Never was a Cornflake Girl: Tori Amos

Photography: Trystan Trenberth

Tori Amos – Ikeda Theater: Mesa, Arizona 11/29/2017
Tori Amos, the singer-pianist-songwriter with a lilting mezzo-soprano range has morphed seamlessly and agelessly throughout the last 25+ years since her solo debut was released. She is unapologetically unfiltered and flays social norms with style and grace. She continues to deliver music that doesn’t fit in the mold of just another catchy-tune, she wants the music to hit hard and leave its mark. her performance shows that the music is first, the glitz and showmanship only a byproduct. Historically her lyrics touched upon topics like menopause, miscarriages, church and sexual assault, draped with complex harmonics and key-changes that defy the norms in songwriting that most writers bow to unfailingly. Having seen her perform live several times over the years, its easy to understand her long career including five consecutive platinum selling albums in addition to her continuing to maintain relevancy in a fickle industry.

Her 15th studio album Native Invader delivers no less punch with lyrics on political violence, her mothers failing health, and environmental concerns. Even with all these heavy topics the mood and vibe in the Ikeda Theater in Mesa, Arizona was anything but down.

Tori took the stage, back-dropped with slash and burn forest fire ragging in the back-ground, as bright a beta fish in billowy bright red top with long ribbons on each wrist, with signature impractical shoes and iconic orange long flowing hair she is the same woman fans feel they have known for all these years. Tori starts her set with ethereal flow touching on a piece off her album the Choirgirl Hotel with her saturation of emotion and message of sacrifice. Simplistic stage of a girl and her gear, she nonetheless riveted even the most stoic of audience members into her web and pulled us all along on an adventure as she sinks into and becomes part of her music. This woman has serious stage presence and even with its simplicity managed to fill the entire space with what only can be described as Tori Amos.

Her solid riffs and splitting her time between her Piano, keyboard and organ, often at the same time, remind us all that we are looking at the original rebel child prodigy that has inspired dozens of the new generation of women that are comfortable with who they are and unashamed of where life has brought them. Her vocal range is only rivaled by her depth of emotion as she rocketed off Little Amsterdam from her 1996 album Boys for Pele. She redefined a few covers during the segment “Fake Muse Network”. Tori held steady the whole show, only really pausing once to reapply lip gloss and banter with the crowd between sharing her impressive extensive repertoire with her audience.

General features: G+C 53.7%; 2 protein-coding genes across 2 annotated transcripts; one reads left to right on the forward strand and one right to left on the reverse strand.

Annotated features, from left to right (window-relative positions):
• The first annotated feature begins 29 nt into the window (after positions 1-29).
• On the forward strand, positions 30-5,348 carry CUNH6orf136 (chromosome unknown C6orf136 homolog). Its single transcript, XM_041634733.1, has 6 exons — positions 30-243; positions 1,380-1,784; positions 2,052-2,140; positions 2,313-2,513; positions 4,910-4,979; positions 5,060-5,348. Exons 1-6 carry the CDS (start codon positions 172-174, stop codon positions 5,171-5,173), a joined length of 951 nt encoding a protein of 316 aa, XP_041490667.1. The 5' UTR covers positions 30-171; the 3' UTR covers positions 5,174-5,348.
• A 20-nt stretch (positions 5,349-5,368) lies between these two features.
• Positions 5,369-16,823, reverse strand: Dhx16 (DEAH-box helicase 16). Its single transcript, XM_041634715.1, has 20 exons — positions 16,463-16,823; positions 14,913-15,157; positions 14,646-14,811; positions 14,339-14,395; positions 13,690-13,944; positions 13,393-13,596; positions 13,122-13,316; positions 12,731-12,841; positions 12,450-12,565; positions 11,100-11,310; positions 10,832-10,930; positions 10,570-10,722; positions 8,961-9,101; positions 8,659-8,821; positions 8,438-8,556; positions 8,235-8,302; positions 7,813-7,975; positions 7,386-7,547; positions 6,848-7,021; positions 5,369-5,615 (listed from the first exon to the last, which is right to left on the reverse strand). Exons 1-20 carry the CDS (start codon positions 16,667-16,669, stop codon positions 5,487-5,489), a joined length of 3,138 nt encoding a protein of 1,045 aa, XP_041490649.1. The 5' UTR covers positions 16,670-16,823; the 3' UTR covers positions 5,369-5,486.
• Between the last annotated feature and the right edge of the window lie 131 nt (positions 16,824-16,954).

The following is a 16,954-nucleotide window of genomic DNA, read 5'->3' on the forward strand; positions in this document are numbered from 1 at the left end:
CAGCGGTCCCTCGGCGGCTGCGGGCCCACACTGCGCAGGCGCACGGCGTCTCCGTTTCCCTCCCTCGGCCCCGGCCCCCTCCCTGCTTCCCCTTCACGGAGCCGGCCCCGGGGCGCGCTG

Overall the set list was a solid whirlwind of color, emotion and sound, she sparkles, shines, giggles, and smiles then in a split second “Poof” she’s gone.

My recommendation: See Tori Amos live, it’s a totally different experience than online or just audio, she is a fantastic Live performer.
My 1st impression: Well that was over 20 years ago and it remains the same, I’m always in awe.
Songs to Listen: Winter, Caught a Lite Sneeze, and Tear in Your Hand
Observations: Diverse crowd from an age perspective, mostly it was a ladies night.
Random Comment: (mother to daughter) “Shhh this is my jam”.

Opener: Scars on 45, a trio from Bradford, UK, won the crowd over with funny stories, dry humor and a solid sound. Check them out HERE.

Daisy's Tumult

Daisy Fromkin

Daisy is a musician, journalist, and photographer from Phoenix. Her writing style is strikingly organic and her passion of live music and the arts shows through with simple observation, humility and respect of the human aspect to the world around her. Her long career in Photography allows her to find the beauty, definition, and clarity in the often unseen. Daisy continues to write about musicians and venues hoping to draw people back to live music.